[0124] The user then enters data as requested by the challenge/response dialog using, e.g., the keypad of the mobile communication device 104, 200, 402 (Step 805). If the challenge/response dialog associated with the request code requires the user to enter a password (Step 806), the user enters a password, and the processor of the mobile communication device 104, 200, 402 computes a digital signature of both the entered password and of the combination of the entered password and the username (Step 807).

[0125] Many logical combinations of these two pieces of information can be used; however, the logical combination must be the same as used in Step 705. In the present embodiment, the point is to create a digital signature that can be compared to the one generated pursuant to Step 705. However, it is beneficial when the signature is different from that of the password by itself. The goal is to eliminate the possibility of a spoofing of the system by replaying the digital signature of the password as stored on the mobile communication device 104, 200, 402. The digital signature of the password by itself will be compared on the mobile communication device 104, 200, 402 with the signature stored on the mobile communication device 104, 200, 402 in Step 723. In the present embodiment, this comparison is done locally to the mobile communication device 104, 200, 402 to insure a quick response to the user's password entry. In this way, mistakes are quickly caught, and the user is allowed to correct any entry mistakes without having to send packets over the wireless network. When the entry is validated locally, the digital signature of the combination is sent to the trusted server 108, 410 for final validation. Since the digital signature of the combined password and username is not stored on the mobile communication device 104, 200, 402 it is not possible to spoof the trusted server 108, 410 by replying with information stored on the mobile communication device 104, 200, 402 (e.g., by replying with the digital signature of the password alone).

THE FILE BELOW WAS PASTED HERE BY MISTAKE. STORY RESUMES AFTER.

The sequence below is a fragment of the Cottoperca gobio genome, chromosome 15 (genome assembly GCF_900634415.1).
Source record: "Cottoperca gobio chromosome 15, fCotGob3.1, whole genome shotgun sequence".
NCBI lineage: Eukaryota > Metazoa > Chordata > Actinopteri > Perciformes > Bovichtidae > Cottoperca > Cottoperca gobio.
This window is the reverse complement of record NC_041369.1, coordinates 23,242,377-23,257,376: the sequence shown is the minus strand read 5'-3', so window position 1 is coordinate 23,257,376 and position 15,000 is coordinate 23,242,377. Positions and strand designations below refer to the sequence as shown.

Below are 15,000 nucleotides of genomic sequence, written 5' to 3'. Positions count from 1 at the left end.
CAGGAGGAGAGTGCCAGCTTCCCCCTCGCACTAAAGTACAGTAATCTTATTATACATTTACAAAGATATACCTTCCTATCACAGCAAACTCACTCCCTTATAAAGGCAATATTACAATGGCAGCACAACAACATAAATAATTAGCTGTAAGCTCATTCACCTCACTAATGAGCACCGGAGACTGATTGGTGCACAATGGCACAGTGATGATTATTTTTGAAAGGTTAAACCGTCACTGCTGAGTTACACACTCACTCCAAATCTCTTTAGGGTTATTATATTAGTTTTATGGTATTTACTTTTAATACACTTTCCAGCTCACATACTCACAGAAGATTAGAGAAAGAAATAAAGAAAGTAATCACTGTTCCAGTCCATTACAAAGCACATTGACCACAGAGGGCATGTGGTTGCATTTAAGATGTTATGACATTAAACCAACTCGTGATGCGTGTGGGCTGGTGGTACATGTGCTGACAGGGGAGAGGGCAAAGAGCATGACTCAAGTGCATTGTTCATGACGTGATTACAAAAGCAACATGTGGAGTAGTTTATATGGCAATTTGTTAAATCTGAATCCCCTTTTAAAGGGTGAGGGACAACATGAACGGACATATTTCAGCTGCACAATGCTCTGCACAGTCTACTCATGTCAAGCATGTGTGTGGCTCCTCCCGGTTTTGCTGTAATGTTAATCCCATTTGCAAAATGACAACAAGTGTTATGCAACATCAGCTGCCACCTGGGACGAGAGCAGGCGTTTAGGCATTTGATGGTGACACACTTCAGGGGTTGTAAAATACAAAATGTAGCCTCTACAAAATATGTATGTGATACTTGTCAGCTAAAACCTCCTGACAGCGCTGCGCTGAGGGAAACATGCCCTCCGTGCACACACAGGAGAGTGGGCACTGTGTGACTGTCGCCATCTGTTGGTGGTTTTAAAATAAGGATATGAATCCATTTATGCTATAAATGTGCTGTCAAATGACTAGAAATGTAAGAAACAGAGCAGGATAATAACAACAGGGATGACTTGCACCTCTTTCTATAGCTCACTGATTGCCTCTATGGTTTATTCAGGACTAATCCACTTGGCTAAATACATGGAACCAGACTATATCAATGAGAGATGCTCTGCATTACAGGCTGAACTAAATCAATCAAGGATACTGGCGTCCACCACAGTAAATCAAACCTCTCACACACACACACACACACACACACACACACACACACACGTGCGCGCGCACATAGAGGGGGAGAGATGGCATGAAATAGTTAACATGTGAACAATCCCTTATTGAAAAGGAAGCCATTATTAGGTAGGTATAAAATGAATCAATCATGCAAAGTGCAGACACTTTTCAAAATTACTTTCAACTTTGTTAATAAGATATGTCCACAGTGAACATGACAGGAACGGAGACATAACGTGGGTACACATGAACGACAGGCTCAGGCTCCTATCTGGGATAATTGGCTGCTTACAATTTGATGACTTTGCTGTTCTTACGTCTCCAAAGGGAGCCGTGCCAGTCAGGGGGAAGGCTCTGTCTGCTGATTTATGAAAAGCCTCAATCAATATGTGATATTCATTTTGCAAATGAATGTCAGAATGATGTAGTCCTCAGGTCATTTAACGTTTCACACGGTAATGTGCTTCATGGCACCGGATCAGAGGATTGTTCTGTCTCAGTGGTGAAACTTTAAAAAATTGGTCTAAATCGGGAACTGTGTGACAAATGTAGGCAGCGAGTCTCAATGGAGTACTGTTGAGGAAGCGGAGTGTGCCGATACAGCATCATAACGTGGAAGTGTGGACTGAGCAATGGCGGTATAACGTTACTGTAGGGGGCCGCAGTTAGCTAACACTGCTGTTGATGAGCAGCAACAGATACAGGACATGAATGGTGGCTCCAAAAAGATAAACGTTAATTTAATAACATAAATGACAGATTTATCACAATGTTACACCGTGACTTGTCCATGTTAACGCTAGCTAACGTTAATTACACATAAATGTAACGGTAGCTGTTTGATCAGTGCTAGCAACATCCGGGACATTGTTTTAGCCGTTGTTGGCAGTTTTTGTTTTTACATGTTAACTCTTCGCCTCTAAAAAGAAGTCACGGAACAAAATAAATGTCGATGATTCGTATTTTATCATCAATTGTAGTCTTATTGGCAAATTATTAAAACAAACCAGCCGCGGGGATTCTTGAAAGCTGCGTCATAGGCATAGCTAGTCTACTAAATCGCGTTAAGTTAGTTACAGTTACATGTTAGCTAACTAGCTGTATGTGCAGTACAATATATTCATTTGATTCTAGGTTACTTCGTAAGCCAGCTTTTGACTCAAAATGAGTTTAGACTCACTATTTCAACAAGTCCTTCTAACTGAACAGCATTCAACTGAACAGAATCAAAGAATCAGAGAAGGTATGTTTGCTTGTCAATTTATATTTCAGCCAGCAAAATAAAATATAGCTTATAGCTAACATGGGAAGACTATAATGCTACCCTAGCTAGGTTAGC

[0126] After the mobile communication device 104, 200, 402 computes the digital signature of the password, the digital signature of the password as generated in Step 807 is compared with the one stored on the mobile communication device 104, 200, 402 in Step 723 (Step 808).

[0127] If the comparison performed in Step 808 fails more than a predetermined number of times (e.g., three times) (Step 809), then the trusted server 108, 410 is notified of the failure and the connection between the mobile communication device 104, 200, 402 is closed (Step 811). In some embodiments, the stored representation of the password (e.g., the digital signature of the password), is deleted from the mobile communication device 104, 200, 402. In one embodiment, error recovery is optionally initiated at the trusted server 108, 410 (Step 812).